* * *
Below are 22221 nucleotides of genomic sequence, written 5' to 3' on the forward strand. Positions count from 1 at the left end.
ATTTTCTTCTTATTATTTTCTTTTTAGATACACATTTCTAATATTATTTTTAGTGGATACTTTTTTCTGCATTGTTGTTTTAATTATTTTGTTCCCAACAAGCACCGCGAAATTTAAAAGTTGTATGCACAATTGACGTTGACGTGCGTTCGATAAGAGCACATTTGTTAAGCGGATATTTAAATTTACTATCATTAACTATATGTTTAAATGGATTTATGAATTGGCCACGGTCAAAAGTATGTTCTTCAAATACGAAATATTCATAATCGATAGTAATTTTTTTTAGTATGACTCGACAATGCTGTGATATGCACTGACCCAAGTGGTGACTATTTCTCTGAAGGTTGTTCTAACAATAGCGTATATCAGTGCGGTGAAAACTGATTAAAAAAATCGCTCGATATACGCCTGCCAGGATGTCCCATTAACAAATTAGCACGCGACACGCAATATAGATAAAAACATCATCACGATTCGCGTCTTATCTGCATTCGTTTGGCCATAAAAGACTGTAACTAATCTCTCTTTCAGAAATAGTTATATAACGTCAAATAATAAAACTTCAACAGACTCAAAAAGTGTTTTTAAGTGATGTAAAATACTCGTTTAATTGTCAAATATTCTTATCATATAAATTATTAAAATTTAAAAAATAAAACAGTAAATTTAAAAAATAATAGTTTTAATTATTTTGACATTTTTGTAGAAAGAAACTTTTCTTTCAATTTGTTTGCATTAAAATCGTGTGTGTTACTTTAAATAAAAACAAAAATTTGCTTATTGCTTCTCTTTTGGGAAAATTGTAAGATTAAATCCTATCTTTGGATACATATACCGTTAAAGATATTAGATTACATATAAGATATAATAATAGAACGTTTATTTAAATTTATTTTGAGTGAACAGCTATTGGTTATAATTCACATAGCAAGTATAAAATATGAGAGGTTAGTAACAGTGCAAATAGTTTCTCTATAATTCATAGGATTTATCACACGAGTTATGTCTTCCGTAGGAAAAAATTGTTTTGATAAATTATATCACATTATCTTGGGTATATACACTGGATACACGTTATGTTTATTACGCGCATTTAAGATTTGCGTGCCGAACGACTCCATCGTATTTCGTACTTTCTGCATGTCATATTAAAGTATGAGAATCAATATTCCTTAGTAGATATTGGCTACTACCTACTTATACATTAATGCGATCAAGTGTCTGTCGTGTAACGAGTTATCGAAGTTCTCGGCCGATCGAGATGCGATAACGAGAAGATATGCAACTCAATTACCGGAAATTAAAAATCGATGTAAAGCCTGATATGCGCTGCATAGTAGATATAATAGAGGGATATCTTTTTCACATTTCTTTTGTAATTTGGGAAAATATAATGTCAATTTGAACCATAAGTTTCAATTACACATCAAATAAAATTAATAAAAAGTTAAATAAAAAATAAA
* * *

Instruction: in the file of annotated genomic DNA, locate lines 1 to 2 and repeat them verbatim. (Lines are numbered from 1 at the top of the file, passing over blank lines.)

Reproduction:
Below are 22221 nucleotides of genomic sequence, written 5' to 3' on the forward strand. Positions count from 1 at the left end.
ATTTTCTTCTTATTATTTTCTTTTTAGATACACATTTCTAATATTATTTTTAGTGGATACTTTTTTCTGCATTGTTGTTTTAATTATTTTGTTCCCAACAAGCACCGCGAAATTTAAAAGTTGTATGCACAATTGACGTTGACGTGCGTTCGATAAGAGCACATTTGTTAAGCGGATATTTAAATTTACTATCATTAACTATATGTTTAAATGGATTTATGAATTGGCCACGGTCAAAAGTATGTTCTTCAAATACGAAATATTCATAATCGATAGTAATTTTTTTTAGTATGACTCGACAATGCTGTGATATGCACTGACCCAAGTGGTGACTATTTCTCTGAAGGTTGTTCTAACAATAGCGTATATCAGTGCGGTGAAAACTGATTAAAAAAATCGCTCGATATACGCCTGCCAGGATGTCCCATTAACAAATTAGCACGCGACACGCAATATAGATAAAAACATCATCACGATTCGCGTCTTATCTGCATTCGTTTGGCCATAAAAGACTGTAACTAATCTCTCTTTCAGAAATAGTTATATAACGTCAAATAATAAAACTTCAACAGACTCAAAAAGTGTTTTTAAGTGATGTAAAATACTCGTTTAATTGTCAAATATTCTTATCATATAAATTATTAAAATTTAAAAAATAAAACAGTAAATTTAAAAAATAATAGTTTTAATTATTTTGACATTTTTGTAGAAAGAAACTTTTCTTTCAATTTGTTTGCATTAAAATCGTGTGTGTTACTTTAAATAAAAACAAAAATTTGCTTATTGCTTCTCTTTTGGGAAAATTGTAAGATTAAATCCTATCTTTGGATACATATACCGTTAAAGATATTAGATTACATATAAGATATAATAATAGAACGTTTATTTAAATTTATTTTGAGTGAACAGCTATTGGTTATAATTCACATAGCAAGTATAAAATATGAGAGGTTAGTAACAGTGCAAATAGTTTCTCTATAATTCATAGGATTTATCACACGAGTTATGTCTTCCGTAGGAAAAAATTGTTTTGATAAATTATATCACATTATCTTGGGTATATACACTGGATACACGTTATGTTTATTACGCGCATTTAAGATTTGCGTGCCGAACGACTCCATCGTATTTCGTACTTTCTGCATGTCATATTAAAGTATGAGAATCAATATTCCTTAGTAGATATTGGCTACTACCTACTTATACATTAATGCGATCAAGTGTCTGTCGTGTAACGAGTTATCGAAGTTCTCGGCCGATCGAGATGCGATAACGAGAAGATATGCAACTCAATTACCGGAAATTAAAAATCGATGTAAAGCCTGATATGCGCTGCATAGTAGATATAATAGAGGGATATCTTTTTCACATTTCTTTTGTAATTTGGGAAAATATAATGTCAATTTGAACCATAAGTTTCAATTACACATCAAATAAAATTAATAAAAAGTTAAATAAAAAATAAA